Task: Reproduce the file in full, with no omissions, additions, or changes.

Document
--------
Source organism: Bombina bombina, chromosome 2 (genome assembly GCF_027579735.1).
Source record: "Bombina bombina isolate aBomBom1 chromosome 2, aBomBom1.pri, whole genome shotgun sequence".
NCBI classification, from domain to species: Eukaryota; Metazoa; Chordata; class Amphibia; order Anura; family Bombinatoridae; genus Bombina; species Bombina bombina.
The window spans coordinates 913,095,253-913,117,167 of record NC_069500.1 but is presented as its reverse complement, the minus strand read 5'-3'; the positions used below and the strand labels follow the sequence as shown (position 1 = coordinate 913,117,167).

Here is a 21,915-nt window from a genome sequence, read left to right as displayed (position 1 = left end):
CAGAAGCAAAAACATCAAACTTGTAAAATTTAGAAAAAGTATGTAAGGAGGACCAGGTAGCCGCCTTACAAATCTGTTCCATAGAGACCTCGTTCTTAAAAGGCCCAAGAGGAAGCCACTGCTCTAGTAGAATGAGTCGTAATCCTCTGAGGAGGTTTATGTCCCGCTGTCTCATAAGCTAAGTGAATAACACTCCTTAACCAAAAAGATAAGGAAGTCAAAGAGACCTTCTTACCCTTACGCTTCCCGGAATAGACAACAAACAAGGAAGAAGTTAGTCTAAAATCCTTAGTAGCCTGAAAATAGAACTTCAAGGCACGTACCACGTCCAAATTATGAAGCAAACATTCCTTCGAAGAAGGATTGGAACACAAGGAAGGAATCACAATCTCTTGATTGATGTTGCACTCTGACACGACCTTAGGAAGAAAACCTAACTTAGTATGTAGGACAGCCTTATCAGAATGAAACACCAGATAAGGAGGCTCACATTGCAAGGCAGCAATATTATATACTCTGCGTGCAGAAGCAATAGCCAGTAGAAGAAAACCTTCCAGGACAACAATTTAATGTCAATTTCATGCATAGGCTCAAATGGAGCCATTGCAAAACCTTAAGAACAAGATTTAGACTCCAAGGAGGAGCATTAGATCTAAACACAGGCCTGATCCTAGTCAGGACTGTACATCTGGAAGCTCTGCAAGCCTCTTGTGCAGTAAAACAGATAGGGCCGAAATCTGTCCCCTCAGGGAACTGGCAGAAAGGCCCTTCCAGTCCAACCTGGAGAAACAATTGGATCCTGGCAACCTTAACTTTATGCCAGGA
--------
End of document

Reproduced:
Source organism: Bombina bombina, chromosome 2 (genome assembly GCF_027579735.1).
Source record: "Bombina bombina isolate aBomBom1 chromosome 2, aBomBom1.pri, whole genome shotgun sequence".
NCBI classification, from domain to species: Eukaryota; Metazoa; Chordata; class Amphibia; order Anura; family Bombinatoridae; genus Bombina; species Bombina bombina.
The window spans coordinates 913,095,253-913,117,167 of record NC_069500.1 but is presented as its reverse complement, the minus strand read 5'-3'; the positions used below and the strand labels follow the sequence as shown (position 1 = coordinate 913,117,167).

Here is a 21,915-nt window from a genome sequence, read left to right as displayed (position 1 = left end):
CAGAAGCAAAAACATCAAACTTGTAAAATTTAGAAAAAGTATGTAAGGAGGACCAGGTAGCCGCCTTACAAATCTGTTCCATAGAGACCTCGTTCTTAAAAGGCCCAAGAGGAAGCCACTGCTCTAGTAGAATGAGTCGTAATCCTCTGAGGAGGTTTATGTCCCGCTGTCTCATAAGCTAAGTGAATAACACTCCTTAACCAAAAAGATAAGGAAGTCAAAGAGACCTTCTTACCCTTACGCTTCCCGGAATAGACAACAAACAAGGAAGAAGTTAGTCTAAAATCCTTAGTAGCCTGAAAATAGAACTTCAAGGCACGTACCACGTCCAAATTATGAAGCAAACATTCCTTCGAAGAAGGATTGGAACACAAGGAAGGAATCACAATCTCTTGATTGATGTTGCACTCTGACACGACCTTAGGAAGAAAACCTAACTTAGTATGTAGGACAGCCTTATCAGAATGAAACACCAGATAAGGAGGCTCACATTGCAAGGCAGCAATATTATATACTCTGCGTGCAGAAGCAATAGCCAGTAGAAGAAAACCTTCCAGGACAACAATTTAATGTCAATTTCATGCATAGGCTCAAATGGAGCCATTGCAAAACCTTAAGAACAAGATTTAGACTCCAAGGAGGAGCATTAGATCTAAACACAGGCCTGATCCTAGTCAGGACTGTACATCTGGAAGCTCTGCAAGCCTCTTGTGCAGTAAAACAGATAGGGCCGAAATCTGTCCCCTCAGGGAACTGGCAGAAAGGCCCTTCCAGTCCAACCTGGAGAAACAATTGGATCCTGGCAACCTTAACTTTATGCCAGGA